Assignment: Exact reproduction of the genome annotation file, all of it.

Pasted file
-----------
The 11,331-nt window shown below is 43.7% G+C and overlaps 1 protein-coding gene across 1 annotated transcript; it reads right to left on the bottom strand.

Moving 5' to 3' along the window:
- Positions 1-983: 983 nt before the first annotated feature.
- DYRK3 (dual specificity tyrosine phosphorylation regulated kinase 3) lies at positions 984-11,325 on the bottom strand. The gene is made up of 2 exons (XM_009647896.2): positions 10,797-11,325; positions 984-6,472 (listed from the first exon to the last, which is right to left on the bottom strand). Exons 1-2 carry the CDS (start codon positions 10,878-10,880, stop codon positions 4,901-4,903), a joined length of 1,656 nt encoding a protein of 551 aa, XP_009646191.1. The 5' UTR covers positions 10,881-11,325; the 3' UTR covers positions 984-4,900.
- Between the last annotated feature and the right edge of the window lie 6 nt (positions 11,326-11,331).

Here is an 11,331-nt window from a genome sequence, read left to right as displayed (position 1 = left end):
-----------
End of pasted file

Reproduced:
The 11,331-nt window shown below is 43.7% G+C and overlaps 1 protein-coding gene across 1 annotated transcript; it reads right to left on the bottom strand.

Moving 5' to 3' along the window:
- Positions 1-983: 983 nt before the first annotated feature.
- DYRK3 (dual specificity tyrosine phosphorylation regulated kinase 3) lies at positions 984-11,325 on the bottom strand. The gene is made up of 2 exons (XM_009647896.2): positions 10,797-11,325; positions 984-6,472 (listed from the first exon to the last, which is right to left on the bottom strand). Exons 1-2 carry the CDS (start codon positions 10,878-10,880, stop codon positions 4,901-4,903), a joined length of 1,656 nt encoding a protein of 551 aa, XP_009646191.1. The 5' UTR covers positions 10,881-11,325; the 3' UTR covers positions 984-4,900.
- Between the last annotated feature and the right edge of the window lie 6 nt (positions 11,326-11,331).

Here is an 11,331-nt window from a genome sequence, read left to right as displayed (position 1 = left end):